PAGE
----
Wednesday, March 20, 2013

Invented Strategies

By Saler Axel, RME Research Assistant 

In traditional classrooms, students are often taught one or two strategies for whole-number computation. They memorize rules to compute different operations. At first glance, teachers may mistakenly think their students “get” how to compute. What is often the case though is that students may be able to compute using a tried and true method, but cannot explain why it works. When students attempt cousin items that do not read exactly the same as what they are used to seeing, they may struggle or may not correctly calculate an answer.

When students learn how to compute algorithms, but do not learn the concepts behind them, they miss important stepping stones. By teaching students how to invent strategies, they learn what methods work best for them and which will better serve them in the “real-world.”

According to John Van de Walle in Elementary and Middle School Mathematics: Teaching Developmentally, invented strategies positively impact students’ academic success.

  1. Students make fewer errors. When students compute with strategies they understand, they make fewer errors. When students make errors and do not understand the concepts behind their actions, they may have a far more difficult time fixing their efforts.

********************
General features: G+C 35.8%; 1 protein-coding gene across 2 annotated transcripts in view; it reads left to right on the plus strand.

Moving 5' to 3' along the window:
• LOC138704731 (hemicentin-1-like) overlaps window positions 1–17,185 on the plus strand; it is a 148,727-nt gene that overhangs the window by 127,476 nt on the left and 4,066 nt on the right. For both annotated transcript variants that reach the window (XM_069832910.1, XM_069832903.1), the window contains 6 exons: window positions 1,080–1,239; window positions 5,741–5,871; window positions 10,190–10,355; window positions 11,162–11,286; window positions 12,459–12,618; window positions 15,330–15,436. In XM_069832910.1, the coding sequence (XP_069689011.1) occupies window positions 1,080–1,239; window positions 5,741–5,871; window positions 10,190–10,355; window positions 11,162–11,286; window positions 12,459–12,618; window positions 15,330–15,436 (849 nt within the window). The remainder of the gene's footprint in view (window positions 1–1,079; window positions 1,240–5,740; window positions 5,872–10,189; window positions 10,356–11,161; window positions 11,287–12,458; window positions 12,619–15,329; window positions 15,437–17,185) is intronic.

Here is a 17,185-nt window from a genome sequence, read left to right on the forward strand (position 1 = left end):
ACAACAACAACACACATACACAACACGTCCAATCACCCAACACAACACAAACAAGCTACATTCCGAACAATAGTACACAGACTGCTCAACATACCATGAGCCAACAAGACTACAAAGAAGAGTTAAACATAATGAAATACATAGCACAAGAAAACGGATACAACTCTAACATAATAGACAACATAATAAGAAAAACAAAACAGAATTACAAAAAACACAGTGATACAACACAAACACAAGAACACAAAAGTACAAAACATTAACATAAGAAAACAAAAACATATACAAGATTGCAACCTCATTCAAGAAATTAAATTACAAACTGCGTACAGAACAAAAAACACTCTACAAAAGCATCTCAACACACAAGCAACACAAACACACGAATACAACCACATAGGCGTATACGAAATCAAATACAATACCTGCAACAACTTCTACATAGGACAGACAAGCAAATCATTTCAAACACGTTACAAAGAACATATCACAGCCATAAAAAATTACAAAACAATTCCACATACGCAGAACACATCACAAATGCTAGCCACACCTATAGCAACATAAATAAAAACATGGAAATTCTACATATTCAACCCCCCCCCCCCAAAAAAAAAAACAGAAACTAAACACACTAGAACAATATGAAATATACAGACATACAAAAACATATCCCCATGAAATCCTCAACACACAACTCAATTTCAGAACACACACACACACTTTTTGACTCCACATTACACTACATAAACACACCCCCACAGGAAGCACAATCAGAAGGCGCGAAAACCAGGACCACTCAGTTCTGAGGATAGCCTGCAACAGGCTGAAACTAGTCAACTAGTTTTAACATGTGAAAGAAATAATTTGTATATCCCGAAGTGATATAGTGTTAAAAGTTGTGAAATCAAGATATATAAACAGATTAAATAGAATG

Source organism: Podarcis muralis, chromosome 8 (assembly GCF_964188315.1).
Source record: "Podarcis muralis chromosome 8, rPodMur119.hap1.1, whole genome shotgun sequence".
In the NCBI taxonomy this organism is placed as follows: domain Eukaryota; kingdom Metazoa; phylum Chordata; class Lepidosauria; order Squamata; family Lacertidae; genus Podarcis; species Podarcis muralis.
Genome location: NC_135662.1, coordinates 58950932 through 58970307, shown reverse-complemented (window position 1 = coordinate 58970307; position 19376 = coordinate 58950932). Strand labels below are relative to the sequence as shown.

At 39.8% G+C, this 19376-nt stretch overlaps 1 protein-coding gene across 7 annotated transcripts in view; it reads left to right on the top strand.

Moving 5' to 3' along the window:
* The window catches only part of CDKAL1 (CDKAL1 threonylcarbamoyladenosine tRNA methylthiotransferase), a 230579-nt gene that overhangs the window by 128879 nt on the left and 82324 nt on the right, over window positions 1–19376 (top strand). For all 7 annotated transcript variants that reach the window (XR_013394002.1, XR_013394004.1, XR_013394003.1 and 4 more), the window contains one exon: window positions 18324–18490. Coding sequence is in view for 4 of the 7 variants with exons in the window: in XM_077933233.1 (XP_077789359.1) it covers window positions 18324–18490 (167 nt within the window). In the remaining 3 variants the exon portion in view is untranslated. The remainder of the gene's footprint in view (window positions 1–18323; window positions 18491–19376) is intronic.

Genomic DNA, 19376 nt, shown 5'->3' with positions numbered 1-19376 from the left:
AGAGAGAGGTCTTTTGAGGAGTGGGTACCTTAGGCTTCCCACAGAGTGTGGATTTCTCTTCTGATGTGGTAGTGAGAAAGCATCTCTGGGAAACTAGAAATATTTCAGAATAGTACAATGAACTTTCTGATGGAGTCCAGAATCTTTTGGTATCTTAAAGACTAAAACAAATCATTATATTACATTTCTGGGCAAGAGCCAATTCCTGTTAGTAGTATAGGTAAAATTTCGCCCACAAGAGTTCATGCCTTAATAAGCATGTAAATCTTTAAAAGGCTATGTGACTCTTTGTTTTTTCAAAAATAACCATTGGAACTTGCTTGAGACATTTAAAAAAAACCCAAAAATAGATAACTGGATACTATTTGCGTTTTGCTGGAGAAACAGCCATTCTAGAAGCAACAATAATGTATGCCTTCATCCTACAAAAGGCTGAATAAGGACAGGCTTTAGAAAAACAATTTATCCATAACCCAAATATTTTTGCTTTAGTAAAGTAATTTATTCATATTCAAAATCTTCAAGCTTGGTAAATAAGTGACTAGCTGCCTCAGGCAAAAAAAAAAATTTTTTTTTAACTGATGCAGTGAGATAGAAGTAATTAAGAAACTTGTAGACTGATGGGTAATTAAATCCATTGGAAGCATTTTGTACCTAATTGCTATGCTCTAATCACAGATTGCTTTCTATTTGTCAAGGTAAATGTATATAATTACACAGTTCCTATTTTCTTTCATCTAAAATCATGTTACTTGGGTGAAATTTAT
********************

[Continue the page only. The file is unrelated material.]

2. Less re-teaching is required. Teaching conceptual understanding is time consuming, but worth the effort! Not only can students gain the strategies necessary to be more successful in mathematics, the time spent teaching them is meaningful. When students know the “how” of computation but not the “why,” more re-teaching is necessary to help students develop computational skills.
  3. Students develop number sense. Students’ development and use of algorithms provide a deeper understanding of the number system.
  4. Invented strategies are the basis for mental computation and estimation. Mental computations are invented strategies. When students are taught how to use invented strategies, they are being taught mental computation. There is therefore little need to provide direct lessons in other computational formats or how to do mental math.
  5. Flexible methods are often faster than the traditional algorithms. Van de Walle provides the following example to clarify: Consider the product 64 x 8. An invented strategy may be to calculate 60 x 8 = 480 and 8 x 4 = 32. Then find the sum of 480 + 32 which is 500 + 12 which equals 512. A student that uses a traditional algorithm will likely spend more time than someone that uses an invented strategy such as the one above.